The standard reaction with the purified nitrilase was performed at 30°C in a reaction mixture (1 ml) containing 100 μmol sodium phosphate (pH 7.0), 20 μmol of nitrile substrate, and an appropriate amount of nitrilase. Aliquots (100 μl) were withdrawn at different time intervals, and 10 μl of 2 M HCl was added to quench the reaction. The production and optical purity of the mandelic acid were determined through an HPLC analysis. In some cases, the amount of ammonia formed in the reaction was measured by performing the Berthelot assay . All the experiments were performed in triplicates. One unit of the enzyme activity was defined as the amount of enzyme that produced 1 μmol of mandelic acid or ammonia per min under the standard assay conditions.
Determination of the molecular weight
The molecular weight of the purified BCJ2315 was determined by gel filtration chromatography on a Superdex 200 10/300 GL column (GE Healthcare). The calibration of the column was performed with the HMW-Gel Filtration Calibration Kit (GE Healthcare) containing thyreoglobulin (669 kDa), ferritiin (440 kDa), aldolase (158 kDa), and conalbumin (75 kDa). The void volume was determined using Blue Dextran (2,000 kDa).
Effects of temperature and pH on the purified BCJ2315 activity
The reaction was performed at different temperatures or in buffers of different pH values for 10 min with 20 μg of purified BCJ2315 and 20 mM mandelonitrile in 1 ml of reaction mixture to determination the temperature and pH effects. The optimum temperature of BCJ2315 was determined by incubating the enzyme with mandelonitrile at different temperatures (18°C to 70°C). The optimum pH of BCJ2315 was determined by measuring the enzyme activity in buffers with different pH values (4.0 to 10.6) using mandelonitrile as the substrate. Sodium citrate-citric acid buffer (pH 4.0 to 6.4, 0.1 M), sodium phosphate buffer (pH 6.4 to 7.6, 0.1 M), Tris–HCl buffer (pH 7.0 to 9.0, 0.1 M), and Glycine-sodium hydroxide buffer (pH 8.5 to 10.6, 0.1 M) were used in this process.
Measurement of the kinetic parameters
The kinetic parameters of BCJ2315 were determined over a wide range of mandelonitrile concentrations (0.1 mM to 15 mM) under standard assay conditions. The kinetic constants Vmax and Km were calculated from the Lineweaver– Burk plots using standard linear regression techniques.
The specific activities of BCJ2315 toward different nitriles with structural diversity were measured under standard conditions. The reaction was incubated at 30°C for 5 min to 240 min. The conversion was determined by measuring the amount of ammonia produced in the reaction using the Berthelot assay, as described previously.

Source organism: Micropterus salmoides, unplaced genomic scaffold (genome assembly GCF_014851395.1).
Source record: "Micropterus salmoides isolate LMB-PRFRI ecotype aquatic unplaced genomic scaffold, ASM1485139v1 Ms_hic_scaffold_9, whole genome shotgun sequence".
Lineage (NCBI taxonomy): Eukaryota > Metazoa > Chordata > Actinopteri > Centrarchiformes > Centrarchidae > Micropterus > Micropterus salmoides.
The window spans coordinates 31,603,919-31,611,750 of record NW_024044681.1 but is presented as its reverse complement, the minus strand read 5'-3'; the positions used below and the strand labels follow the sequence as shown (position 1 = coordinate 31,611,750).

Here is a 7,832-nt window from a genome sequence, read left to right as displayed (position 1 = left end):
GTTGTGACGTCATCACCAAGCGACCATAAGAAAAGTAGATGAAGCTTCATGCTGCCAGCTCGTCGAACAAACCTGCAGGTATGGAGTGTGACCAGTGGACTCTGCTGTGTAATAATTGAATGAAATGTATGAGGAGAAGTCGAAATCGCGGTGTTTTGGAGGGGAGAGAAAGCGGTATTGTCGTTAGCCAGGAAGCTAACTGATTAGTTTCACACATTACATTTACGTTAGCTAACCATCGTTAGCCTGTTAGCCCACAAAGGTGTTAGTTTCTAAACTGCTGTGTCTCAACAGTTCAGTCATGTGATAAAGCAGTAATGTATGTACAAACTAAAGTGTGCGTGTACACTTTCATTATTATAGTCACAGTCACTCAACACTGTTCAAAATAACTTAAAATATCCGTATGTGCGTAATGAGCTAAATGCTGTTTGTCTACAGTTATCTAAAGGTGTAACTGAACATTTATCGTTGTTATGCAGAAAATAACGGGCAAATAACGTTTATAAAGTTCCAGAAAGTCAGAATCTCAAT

Enantioselective mandelonitrile hydrolysis with the recombinant E. coliM15/BCJ2315
For the recombinant E. coli M15/BCJ2315, a standard reaction mixture (10 ml) containing wet cells (100 mg) and mandelonitrile (100 mM) suspended in phosphate buffer (100 mM, pH 8.0) was incubated in a rotary shaker (30°C, 200 rpm). Aliquots (100 μl) were withdrawn and quenched with 10 μl of 2 M HCl at different time intervals. The production and optical purity of the mandelic acid were determined by HPLC analysis. (R)-(−)-mandelic acid was recovered using an ion-exchange process, as described by Xue et al. . The product was recrystallized using benzene as the solvent.
The decrease in mandelonitrile and the mandelic acid formation were analyzed by HPLC using a Zorbax SB-Aq column (4.6 mm × 250 mm, 5 μm) (Agilent Technologies, Ltd., USA) at a flow rate of 1 ml/min, with an eluting solvent system of phosphoric acid (0.1%, v/v) and methanol (20:80, v/v). A210 nm was measured.
The optical purity of the mandelic acid was determined by analyzing the enantiomers on a CHIRALCEL-OD-H column (4.6 mm × 250 mm, 5 μm) (Daicel Chemical Industries, Ltd., Japan) at a flow rate of 0.8 ml/min, with an eluting solvent system of hexane, isopropanol, and trifluoroacetic acid (95:5:0.1, v/v). A228 nm was measured.
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This work was supported by the National Major Science and Technology Projects of China (2012ZX09304009) and the Fundamental Research Funds for the Central Universities (WF1013008).
The authors declare that they have no competing interests.
DW and HW designed the study. HW carried out the bulk of the experiments. HS contributed to the expression and purification of the nitrilases. All authors have read and approved the final manuscript.